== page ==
It's not so surprising, come the think of it. Science fiction, in an effort to depict how humanity might have evolved over time, included lots of females in prominent roles. It's as if screenwriters knew that society was marching towards gender equality and any story set in the future would logically feature strong women characters (at least, that's the hopeful spin I like to put on it). In my mind, that's how we ended up with characters like Lieutenant Uhura and Princess Leia. Writers knew that the world would eventually change from being male-dominated, and the idea of a female rising to a prominent position in society would become the norm.
I know that for me, my favorite sci-fi heroines helped give me confidence as a teenager and as a young woman. I loved seeing women on the screen who were leaders; they confirmed for me that it was okay that I was a perfectionist, that I could be assertive, and that my opinion had value. Thinking back, I'm realizing now how important it was for me to see women being good at things, and science fiction provided the one of the best opportunities for that.
I decided to make a list of the female science fiction characters that have inspired me the most. This list is personal, so it omits some of the huge female characters that would top most stories like this. Rather than being a list of the all-time greats, it's a list of my all-time greats; these are the female science fiction characters that have had the biggest impact on me.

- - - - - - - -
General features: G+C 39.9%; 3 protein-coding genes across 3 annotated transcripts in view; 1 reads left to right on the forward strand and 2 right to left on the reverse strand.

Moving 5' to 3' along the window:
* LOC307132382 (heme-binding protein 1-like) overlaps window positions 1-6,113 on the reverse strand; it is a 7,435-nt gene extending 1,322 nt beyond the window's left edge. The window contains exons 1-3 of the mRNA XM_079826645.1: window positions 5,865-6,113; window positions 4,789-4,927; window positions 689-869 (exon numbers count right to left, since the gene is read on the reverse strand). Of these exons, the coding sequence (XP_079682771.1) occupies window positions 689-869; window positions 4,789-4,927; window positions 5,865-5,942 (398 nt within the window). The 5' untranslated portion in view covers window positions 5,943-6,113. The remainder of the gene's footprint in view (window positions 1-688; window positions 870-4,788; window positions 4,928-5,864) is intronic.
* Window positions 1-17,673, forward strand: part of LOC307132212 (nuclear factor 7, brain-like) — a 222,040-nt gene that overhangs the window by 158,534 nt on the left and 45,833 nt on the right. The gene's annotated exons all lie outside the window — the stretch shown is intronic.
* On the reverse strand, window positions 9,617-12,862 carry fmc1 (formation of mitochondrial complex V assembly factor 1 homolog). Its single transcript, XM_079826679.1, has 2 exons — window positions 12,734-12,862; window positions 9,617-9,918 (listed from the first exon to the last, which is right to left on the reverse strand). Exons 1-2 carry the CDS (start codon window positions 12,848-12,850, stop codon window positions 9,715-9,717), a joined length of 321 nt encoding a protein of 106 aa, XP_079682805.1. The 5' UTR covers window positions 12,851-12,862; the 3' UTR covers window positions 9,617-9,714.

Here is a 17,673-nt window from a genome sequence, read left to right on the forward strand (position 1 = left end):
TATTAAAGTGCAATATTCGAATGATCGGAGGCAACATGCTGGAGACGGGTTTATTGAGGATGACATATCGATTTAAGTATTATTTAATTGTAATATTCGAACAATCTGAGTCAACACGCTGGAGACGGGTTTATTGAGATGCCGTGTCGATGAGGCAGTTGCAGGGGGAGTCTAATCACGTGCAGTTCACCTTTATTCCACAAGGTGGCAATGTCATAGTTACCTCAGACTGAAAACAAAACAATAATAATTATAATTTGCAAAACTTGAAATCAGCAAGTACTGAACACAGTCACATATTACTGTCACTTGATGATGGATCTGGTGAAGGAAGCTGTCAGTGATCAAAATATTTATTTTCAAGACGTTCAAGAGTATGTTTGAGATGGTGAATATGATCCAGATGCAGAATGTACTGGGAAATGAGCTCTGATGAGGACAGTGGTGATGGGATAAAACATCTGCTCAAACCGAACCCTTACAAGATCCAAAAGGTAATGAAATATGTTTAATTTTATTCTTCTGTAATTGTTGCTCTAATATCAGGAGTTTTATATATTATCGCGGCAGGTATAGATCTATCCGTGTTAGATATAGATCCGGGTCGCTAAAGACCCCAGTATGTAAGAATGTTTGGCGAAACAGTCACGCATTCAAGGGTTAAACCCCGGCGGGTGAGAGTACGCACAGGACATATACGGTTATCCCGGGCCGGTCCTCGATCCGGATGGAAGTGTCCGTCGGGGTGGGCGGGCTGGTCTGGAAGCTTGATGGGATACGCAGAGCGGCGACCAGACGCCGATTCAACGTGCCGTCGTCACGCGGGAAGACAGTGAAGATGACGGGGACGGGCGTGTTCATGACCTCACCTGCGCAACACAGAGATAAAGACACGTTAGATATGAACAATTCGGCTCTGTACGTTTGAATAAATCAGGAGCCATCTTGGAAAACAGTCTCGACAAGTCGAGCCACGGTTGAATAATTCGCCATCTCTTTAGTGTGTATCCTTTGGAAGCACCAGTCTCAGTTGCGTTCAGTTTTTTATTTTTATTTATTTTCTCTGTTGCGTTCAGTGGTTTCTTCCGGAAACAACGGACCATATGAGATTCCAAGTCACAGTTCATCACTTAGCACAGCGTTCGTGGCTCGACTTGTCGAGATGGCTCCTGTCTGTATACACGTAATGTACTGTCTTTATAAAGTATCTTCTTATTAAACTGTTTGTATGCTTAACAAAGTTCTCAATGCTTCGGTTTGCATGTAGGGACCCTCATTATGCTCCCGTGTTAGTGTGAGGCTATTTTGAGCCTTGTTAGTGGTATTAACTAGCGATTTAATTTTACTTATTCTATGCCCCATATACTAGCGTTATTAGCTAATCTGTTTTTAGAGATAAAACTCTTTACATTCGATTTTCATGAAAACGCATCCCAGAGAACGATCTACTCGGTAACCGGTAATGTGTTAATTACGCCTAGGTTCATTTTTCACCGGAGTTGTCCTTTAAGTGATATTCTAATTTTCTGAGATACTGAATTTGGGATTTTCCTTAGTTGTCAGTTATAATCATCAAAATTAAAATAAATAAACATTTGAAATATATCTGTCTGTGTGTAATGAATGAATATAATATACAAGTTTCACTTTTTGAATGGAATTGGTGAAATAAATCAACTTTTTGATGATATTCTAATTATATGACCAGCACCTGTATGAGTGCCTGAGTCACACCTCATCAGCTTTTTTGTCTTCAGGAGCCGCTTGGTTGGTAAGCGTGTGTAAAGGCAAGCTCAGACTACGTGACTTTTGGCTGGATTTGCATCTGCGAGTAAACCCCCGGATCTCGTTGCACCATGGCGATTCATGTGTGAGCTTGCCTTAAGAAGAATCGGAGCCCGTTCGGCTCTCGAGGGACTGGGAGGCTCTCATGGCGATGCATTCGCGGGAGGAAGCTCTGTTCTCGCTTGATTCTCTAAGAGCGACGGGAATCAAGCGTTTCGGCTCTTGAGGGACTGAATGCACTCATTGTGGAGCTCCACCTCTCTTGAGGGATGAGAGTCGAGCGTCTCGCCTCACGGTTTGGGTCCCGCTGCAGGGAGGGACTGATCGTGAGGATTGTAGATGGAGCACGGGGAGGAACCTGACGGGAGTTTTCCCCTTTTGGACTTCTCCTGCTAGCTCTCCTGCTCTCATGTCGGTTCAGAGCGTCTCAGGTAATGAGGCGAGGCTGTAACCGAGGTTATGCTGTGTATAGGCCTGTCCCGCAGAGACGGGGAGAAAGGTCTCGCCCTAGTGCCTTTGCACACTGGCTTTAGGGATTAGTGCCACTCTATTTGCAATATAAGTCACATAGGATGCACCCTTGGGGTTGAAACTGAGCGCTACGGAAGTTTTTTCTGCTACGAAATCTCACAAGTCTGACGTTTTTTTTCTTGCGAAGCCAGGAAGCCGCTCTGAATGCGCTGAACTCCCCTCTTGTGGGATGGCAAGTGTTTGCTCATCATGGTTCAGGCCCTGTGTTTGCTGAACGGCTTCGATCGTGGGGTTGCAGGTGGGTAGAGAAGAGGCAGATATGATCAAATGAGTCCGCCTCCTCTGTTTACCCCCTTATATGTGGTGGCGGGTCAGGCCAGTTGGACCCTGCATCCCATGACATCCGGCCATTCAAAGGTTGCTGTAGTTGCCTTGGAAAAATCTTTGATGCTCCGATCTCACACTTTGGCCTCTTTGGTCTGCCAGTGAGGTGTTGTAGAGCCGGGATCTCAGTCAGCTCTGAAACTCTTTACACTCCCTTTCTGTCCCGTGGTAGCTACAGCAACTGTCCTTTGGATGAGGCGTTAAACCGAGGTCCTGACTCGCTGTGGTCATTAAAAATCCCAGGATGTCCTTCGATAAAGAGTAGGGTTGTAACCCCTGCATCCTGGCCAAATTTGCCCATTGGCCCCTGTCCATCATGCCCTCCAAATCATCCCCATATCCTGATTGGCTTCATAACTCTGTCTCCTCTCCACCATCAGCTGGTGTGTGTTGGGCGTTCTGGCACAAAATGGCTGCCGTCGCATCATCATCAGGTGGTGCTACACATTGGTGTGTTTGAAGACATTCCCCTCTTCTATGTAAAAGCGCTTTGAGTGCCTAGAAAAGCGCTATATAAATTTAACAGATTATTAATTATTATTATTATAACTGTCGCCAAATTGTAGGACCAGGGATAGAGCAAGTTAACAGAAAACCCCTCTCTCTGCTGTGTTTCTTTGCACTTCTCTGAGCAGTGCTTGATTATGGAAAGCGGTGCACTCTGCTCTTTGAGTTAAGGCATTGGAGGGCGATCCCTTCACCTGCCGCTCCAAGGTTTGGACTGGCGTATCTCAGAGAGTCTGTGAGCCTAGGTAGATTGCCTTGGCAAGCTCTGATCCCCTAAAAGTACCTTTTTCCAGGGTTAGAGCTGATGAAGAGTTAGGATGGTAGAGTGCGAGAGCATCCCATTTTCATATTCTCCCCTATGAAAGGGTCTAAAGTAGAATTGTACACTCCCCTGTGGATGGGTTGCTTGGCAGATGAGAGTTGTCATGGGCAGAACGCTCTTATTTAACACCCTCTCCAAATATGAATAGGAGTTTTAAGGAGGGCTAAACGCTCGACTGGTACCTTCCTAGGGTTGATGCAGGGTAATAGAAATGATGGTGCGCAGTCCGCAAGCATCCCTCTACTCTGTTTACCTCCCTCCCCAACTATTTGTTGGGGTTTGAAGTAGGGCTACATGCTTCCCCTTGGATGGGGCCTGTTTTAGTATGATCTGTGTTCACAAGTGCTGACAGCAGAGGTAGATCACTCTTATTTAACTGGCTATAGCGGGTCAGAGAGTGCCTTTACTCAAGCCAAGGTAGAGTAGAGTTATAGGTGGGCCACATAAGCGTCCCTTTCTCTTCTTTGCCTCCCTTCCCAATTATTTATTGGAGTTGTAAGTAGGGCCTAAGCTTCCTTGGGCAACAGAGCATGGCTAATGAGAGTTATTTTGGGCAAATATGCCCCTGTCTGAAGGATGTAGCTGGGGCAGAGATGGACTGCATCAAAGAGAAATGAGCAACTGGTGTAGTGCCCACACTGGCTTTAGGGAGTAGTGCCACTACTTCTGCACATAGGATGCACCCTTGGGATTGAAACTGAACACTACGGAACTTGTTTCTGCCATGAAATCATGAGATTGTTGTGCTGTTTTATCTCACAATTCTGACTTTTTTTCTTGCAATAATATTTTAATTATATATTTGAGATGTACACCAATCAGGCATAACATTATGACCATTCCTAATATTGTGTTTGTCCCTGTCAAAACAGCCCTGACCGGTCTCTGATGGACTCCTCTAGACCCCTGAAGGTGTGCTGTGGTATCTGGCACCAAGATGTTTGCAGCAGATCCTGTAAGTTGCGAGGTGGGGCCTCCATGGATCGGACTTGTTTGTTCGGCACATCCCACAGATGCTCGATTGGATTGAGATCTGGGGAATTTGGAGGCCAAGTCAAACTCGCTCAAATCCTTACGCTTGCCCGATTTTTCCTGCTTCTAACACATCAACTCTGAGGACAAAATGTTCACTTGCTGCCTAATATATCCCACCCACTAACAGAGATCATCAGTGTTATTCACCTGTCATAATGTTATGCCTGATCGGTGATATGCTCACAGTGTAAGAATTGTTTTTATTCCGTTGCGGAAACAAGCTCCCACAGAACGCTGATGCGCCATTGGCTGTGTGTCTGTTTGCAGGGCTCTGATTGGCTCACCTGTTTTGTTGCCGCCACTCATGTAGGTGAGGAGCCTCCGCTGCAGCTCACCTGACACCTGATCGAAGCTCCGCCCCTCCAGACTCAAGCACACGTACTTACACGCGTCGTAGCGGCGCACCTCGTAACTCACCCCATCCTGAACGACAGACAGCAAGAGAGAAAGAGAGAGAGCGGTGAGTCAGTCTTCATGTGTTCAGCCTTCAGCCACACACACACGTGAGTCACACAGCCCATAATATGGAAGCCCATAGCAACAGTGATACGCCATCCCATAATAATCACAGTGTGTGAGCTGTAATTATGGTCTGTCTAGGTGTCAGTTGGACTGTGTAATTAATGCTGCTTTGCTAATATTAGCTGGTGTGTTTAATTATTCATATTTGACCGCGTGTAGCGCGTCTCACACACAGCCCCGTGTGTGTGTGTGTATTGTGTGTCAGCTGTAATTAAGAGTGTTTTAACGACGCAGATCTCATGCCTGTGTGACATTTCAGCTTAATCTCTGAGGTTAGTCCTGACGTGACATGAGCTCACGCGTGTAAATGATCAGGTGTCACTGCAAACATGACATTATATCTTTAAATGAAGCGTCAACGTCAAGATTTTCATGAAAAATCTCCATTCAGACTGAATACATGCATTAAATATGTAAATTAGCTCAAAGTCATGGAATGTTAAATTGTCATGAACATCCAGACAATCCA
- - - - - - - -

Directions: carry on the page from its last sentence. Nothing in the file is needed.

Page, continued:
5. Rose Tyler from Doctor Who
I started watching Doctor Who on Netflix a few years ago at the urging of some fellow nerds (of both the adult and middle school student variety). Rose is the first companion I watched, since I picked up my viewing with the ninth doctor, and I was immediately a fan of hers. Played brilliantly by Billie Piper, Rose is fearless, fun and unafraid to speak her mind-- often calling The Doctor out on his foolishness. I looked up to Rose because she was smart in ways I was not; she was creative instead of bookish, social instead of shy and willing to jump right into adventures instead of obsessing nervously over every unknown. While the star of Doctor Who is undoubtedly The Doctor himself, Rose never felt like a secondary character. In fact, she actively refused to be relegated to the background throughout her adventures on the series. She was The Doctor's equal and was unfailingly cool. Rose is the kind of character I wish I were a bit more like.
4. Seven of Nine from Star Trek Voyager